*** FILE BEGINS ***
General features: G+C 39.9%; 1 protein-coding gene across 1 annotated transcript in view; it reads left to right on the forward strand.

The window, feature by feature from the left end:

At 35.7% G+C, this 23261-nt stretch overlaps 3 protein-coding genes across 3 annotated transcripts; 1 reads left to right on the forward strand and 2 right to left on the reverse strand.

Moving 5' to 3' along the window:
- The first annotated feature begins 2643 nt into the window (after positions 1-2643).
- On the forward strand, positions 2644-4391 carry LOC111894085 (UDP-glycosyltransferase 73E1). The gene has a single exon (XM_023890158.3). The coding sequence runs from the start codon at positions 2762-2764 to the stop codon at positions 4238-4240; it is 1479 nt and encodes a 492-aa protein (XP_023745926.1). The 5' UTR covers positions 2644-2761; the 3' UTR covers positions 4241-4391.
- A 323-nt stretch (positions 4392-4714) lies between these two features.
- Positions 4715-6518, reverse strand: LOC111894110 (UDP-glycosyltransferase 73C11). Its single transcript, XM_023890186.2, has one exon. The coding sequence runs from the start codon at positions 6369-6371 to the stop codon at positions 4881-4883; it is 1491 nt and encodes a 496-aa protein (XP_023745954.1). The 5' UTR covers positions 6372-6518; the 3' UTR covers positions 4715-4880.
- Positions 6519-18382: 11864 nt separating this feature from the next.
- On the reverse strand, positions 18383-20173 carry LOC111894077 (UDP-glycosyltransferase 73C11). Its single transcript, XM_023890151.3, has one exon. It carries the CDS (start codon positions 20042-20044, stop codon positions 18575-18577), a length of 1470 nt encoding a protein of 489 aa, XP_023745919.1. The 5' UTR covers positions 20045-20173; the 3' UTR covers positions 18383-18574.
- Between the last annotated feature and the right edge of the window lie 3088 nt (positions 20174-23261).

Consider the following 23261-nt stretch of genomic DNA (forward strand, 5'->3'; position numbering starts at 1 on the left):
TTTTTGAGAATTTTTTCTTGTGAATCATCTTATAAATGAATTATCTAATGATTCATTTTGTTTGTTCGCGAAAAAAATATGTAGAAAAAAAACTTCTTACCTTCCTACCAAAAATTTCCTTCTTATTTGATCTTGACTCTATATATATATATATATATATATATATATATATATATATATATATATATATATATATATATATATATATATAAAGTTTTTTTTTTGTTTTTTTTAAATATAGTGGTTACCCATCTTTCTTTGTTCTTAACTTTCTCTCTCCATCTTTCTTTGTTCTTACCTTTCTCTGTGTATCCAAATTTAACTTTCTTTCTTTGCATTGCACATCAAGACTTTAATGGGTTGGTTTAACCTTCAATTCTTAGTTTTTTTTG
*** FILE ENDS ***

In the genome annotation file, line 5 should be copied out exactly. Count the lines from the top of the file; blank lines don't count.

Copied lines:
- The first annotated feature begins 2643 nt into the window (after positions 1-2643).